Archive for the ‘Sozomen’ Category

Ulfila and Early Church Priorities

April 29, 2014

Ulfila (also sometimes written as Ulfilas, Ulphilas, Uliphilus, or the like) is possibly the most famous of the Goths in church history.  For those caught up in the terminology of today, no we’re not talking about Emo types, but the Germanic warriors who dominated a big chunk of Europe toward the end of the Roman Empire.

Sozomen’s Ecclesiastical History 6:37 at 11 (Heather et al. translators of this and other works in “The Goths of the Fourth Century,” p. 100) describes Ulfila in this way:

As a matter of fact, he had given the greatest proof of his courage, resisting many dangers on behalf of the faith at the time when the Goths were still worshiping in pagan fashion. He was also the original inventor of their letters, and translated the holy books into their native language. It is for this reason, then, that the barbarians from over the Danube in general adhere to the doctrines of Arius.

I’m certainly not supportive of any of the anti-Nicene groups that existed in the fourth century (especially not those associated with Arius).  Nevertheless, it is notable that it was a priority even at that time to translate the Bible into the language of the people as a predicate to evangelizing them.  Likewise, keep in mind that Nicaea in the fourth century did not necessarily have the prestige it now enjoys.  Heather et al. explain (p. 131):

To take up Sozomen’s second point, the fact that Ulfila was not a declared opponent of Nicaea does not make him a supporter of it — if indeed this whole way of seeing the matter is not anachronistic. One suspects that in the fluidity of the first ‘post-Nicene’ generation adherence to that settlement was not the touchstone of orthodoxy that it later came to be.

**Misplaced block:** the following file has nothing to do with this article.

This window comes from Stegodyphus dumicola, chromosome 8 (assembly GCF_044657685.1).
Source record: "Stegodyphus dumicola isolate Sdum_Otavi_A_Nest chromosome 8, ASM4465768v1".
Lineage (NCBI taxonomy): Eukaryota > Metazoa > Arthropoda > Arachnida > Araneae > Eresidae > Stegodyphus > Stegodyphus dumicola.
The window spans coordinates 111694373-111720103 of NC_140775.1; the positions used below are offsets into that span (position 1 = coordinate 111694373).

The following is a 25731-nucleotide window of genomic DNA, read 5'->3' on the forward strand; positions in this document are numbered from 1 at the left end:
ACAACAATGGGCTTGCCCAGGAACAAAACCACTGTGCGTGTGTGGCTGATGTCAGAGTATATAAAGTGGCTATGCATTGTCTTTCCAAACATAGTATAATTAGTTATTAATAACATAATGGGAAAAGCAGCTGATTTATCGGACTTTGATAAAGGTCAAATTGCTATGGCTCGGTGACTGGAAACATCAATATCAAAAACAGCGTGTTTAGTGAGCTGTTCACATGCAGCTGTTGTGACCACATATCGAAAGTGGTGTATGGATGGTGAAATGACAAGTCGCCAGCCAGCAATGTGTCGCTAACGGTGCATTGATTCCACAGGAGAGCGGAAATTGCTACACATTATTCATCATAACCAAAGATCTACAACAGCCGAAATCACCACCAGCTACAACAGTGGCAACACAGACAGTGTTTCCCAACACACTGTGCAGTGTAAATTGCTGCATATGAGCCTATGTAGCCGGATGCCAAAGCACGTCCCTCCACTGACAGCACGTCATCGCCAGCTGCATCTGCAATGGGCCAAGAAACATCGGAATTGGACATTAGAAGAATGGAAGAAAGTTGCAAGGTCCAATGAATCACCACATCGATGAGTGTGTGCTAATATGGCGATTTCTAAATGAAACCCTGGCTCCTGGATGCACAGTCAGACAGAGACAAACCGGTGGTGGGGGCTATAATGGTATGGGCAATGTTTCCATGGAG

Philostorgius’ Church History 2.5 (Heather et al. pp. 134-35) provides a similar report to that of Sozomen (and Sozomen may, in fact, be reliant on Philostorgius, see pp. 96-97):

It was this Ulphilas who led the exodus of the pious ones, being the first bishop appointed among them. He was appointed in the following circumstances: sent with others by the ruler of the race of the Goths on an embassy in the time of Constantine (for the barbarian peoples in those parts owed allegiance to the emperor), Ulphilas was elected by Eusebius and the bishops of his party as bishop of the Christians in the Getic land. Among the matters which he attended to among them, he was the inventor for them of their own letters, and translated all the Scriptures into their language — with the exception, that is, of Kings. This was because these books contain the history of wars, while the Gothic people, being lovers of war, were in need of something to restrain their passion for fighting rather than to incite them to it — which those books have the power to do for all that they are held in the highest honour, and are well fitted to lead believers to the worship of God.